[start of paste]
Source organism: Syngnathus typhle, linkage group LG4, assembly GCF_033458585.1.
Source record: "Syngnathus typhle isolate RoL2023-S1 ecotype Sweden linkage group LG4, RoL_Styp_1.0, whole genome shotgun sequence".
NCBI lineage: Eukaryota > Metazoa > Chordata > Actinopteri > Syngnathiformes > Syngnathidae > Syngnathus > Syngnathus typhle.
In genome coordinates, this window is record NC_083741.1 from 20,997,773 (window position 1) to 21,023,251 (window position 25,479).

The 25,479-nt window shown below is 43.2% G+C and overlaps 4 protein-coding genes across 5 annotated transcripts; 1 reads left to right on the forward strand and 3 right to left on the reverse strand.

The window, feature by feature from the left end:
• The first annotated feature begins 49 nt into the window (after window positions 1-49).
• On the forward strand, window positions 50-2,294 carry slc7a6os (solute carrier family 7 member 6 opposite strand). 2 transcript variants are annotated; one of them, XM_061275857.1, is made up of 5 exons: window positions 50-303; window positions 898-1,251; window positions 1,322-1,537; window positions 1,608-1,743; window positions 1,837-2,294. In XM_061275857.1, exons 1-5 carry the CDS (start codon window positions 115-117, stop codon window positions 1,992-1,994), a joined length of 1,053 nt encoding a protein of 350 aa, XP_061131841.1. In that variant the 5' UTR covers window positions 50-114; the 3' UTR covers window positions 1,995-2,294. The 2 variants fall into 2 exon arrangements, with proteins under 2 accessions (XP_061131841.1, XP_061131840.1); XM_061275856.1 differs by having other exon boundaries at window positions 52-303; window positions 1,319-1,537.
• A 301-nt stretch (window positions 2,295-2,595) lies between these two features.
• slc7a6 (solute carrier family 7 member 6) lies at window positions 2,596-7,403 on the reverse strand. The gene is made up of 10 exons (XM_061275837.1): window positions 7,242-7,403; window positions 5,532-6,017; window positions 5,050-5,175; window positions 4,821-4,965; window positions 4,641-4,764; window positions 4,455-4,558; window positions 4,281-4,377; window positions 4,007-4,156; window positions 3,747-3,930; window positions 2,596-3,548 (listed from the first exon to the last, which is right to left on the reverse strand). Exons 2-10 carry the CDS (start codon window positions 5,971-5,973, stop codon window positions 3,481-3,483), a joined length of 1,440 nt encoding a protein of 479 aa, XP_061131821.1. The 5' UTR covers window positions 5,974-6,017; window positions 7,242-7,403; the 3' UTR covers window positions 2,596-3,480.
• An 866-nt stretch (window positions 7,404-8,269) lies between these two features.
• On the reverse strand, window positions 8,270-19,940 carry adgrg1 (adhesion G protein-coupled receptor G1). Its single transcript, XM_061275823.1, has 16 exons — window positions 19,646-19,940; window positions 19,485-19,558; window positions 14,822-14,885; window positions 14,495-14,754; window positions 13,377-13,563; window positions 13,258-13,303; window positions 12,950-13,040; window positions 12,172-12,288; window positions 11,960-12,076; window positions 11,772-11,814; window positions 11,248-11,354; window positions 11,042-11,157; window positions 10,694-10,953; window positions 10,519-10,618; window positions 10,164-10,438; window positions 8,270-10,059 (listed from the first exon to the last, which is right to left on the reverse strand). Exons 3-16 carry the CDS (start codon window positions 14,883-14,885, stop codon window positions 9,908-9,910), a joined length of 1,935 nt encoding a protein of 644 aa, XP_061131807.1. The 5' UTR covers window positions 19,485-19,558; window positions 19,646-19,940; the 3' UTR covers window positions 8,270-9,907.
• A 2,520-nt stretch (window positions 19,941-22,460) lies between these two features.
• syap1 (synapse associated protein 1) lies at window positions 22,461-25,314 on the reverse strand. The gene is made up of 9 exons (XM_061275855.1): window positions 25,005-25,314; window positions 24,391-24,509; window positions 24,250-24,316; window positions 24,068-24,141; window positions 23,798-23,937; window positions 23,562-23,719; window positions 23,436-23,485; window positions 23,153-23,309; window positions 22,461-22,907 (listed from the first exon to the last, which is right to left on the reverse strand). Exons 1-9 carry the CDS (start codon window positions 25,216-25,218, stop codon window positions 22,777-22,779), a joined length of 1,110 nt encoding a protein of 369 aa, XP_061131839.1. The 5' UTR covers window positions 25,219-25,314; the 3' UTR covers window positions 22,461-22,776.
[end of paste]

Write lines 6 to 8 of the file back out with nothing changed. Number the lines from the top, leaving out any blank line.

The window, feature by feature from the left end:
• The first annotated feature begins 49 nt into the window (after window positions 1-49).
• On the forward strand, window positions 50-2,294 carry slc7a6os (solute carrier family 7 member 6 opposite strand). 2 transcript variants are annotated; one of them, XM_061275857.1, is made up of 5 exons: window positions 50-303; window positions 898-1,251; window positions 1,322-1,537; window positions 1,608-1,743; window positions 1,837-2,294. In XM_061275857.1, exons 1-5 carry the CDS (start codon window positions 115-117, stop codon window positions 1,992-1,994), a joined length of 1,053 nt encoding a protein of 350 aa, XP_061131841.1. In that variant the 5' UTR covers window positions 50-114; the 3' UTR covers window positions 1,995-2,294. The 2 variants fall into 2 exon arrangements, with proteins under 2 accessions (XP_061131841.1, XP_061131840.1); XM_061275856.1 differs by having other exon boundaries at window positions 52-303; window positions 1,319-1,537.